Being Christ’s ambassador in our DNA

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Disciples of Jesus share the good news wherever they live

by Don Morris

“Boon” has a smile that reminds me of a high school buddy of mine—the Khmu version of my friend. Boon is a hard-working rice farmer, a man who typically rises at 4 a.m. every morning so he can have an hour for reading his Bible and praying before starting another grueling day. Not only does Boon farm all day long, often helping other farmers nearby along with tending his own farm, he’s also a pastor of a thriving church.

I met Boon on a recent trip to northern Thailand during the DNA Exchange Summit held at MB Mission’s Changed Life Center. The summit was a gathering of church planters from the United States, Canada, Japan, The Philippines, Thailand and areas surrounding Northern Thailand.

Boon, who lives in the northern area, endures great hardship and persecution due to his faith. So do other pastors and believers in the area. Christianity is not tolerated where Boon ministers to hundreds of people. But although persecution is a constant threat, the Mennonite Brethren church in this area of the world is thriving, with over 40,000 believers. There are many pastors and leaders who are willing to literally lay down their lives for the gospel. That is church planting dynamite!

I also loved talking with Sam, a pastor from the Philippines. He was consistently upbeat with a huge smile on his face. He beamed when talking about his church in the high country. He dreams of multiple churches being planted. His ultimate desire: to lead more and more people to Jesus.

The two church planters from Japan spoke of how extremely difficult it is to plant a church in that materialistic culture. But they remain committed, striving hard and doing all they can to reach more people. These men are humble ambassadors for Christ.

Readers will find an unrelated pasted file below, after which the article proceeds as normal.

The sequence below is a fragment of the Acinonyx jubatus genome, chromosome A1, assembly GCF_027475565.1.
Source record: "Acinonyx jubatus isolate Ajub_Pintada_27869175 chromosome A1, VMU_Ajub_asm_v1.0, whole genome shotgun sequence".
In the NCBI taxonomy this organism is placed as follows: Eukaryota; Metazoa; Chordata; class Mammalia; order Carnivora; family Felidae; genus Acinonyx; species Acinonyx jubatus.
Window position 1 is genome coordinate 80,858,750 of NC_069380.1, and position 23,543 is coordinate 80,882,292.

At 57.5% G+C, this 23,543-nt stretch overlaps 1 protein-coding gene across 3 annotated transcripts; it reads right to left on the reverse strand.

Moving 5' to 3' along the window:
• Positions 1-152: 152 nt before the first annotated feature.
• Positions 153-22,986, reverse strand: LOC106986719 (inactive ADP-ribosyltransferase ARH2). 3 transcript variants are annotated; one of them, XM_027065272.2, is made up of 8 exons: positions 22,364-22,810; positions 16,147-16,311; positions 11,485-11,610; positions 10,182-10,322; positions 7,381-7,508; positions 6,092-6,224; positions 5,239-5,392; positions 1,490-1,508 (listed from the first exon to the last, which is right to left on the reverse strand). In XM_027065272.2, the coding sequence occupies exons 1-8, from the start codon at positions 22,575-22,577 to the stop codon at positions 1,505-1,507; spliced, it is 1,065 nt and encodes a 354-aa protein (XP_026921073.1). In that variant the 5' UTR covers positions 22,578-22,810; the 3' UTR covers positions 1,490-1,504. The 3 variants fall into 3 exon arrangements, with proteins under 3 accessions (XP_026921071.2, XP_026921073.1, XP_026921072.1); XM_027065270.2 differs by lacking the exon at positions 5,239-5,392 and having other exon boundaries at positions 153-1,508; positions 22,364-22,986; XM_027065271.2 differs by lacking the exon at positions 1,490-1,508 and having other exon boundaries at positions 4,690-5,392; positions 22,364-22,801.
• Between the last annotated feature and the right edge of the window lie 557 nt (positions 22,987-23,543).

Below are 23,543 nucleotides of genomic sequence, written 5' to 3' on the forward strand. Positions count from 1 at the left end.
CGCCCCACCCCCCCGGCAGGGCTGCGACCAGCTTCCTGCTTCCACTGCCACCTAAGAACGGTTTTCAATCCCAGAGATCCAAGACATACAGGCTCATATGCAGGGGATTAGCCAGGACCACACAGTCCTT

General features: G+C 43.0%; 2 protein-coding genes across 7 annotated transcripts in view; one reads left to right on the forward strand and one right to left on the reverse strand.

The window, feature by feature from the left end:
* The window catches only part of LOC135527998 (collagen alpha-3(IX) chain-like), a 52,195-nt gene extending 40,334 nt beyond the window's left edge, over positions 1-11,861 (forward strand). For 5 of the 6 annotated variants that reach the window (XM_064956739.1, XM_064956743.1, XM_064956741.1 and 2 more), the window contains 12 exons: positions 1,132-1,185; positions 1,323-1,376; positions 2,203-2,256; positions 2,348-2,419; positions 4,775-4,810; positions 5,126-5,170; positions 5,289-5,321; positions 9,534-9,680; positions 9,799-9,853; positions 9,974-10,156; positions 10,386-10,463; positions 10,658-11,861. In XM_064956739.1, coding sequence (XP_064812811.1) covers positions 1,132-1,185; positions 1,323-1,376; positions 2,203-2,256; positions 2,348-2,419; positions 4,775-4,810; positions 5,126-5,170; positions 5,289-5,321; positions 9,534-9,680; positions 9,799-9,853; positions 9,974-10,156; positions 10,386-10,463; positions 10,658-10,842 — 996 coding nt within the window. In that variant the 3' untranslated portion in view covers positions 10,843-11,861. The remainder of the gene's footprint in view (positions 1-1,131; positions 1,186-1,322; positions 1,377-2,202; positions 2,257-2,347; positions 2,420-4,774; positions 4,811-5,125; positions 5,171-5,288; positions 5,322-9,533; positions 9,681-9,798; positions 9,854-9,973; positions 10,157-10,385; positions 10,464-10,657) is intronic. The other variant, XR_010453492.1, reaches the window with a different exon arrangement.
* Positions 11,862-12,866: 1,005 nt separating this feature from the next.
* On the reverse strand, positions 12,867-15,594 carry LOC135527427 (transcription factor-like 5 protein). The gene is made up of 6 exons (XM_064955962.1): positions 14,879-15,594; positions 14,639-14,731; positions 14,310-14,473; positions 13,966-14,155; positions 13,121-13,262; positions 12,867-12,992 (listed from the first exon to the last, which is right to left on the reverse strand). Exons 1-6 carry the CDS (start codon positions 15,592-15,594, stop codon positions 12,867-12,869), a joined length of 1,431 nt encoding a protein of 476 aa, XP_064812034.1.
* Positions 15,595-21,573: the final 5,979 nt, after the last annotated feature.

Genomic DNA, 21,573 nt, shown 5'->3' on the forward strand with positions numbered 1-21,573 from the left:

Church planting is also difficult in the Canadian urban settings of Vancouver and Montreal. It’s really tough in the 99 percent Buddhist nation of Thailand. It’s hard in America. Yet every summit attendee remains overwhelmingly committed to spreading the gospel.

Attendees heard an account of 60 people coming to Jesus on a single Sunday in one of our U.S. churches. We heard of multiple baptisms in muddy rivers and other remote places. We heard emotion-laden stories of radical commitment to Jesus in the face of threats of imprisonment. We cried together as people shared their stories. We even witnessed three people giving their lives to Jesus on the trip itself! The DNA Exchange Summit was all about sharing accounts of the gospel of Jesus moving forward in the world—with real, undiluted power. God’s power.

So we, U.S. Mennonite Brethren, must do all we can with God’s power to plant more churches here in America. After all, it’s incredibly evident that spreading the gospel is part of our DNA as followers of Jesus—all over the world.

CL Archives
This article is part of the CL Archives. Articles published between August 2017 and July 2008 were posted on a previous website and are archived here for your convenience. We have also posted occasional articles published prior to 2008 as part of the archive. To report a problem with the archived article, please contact the CL editor at editor@usmb.org.

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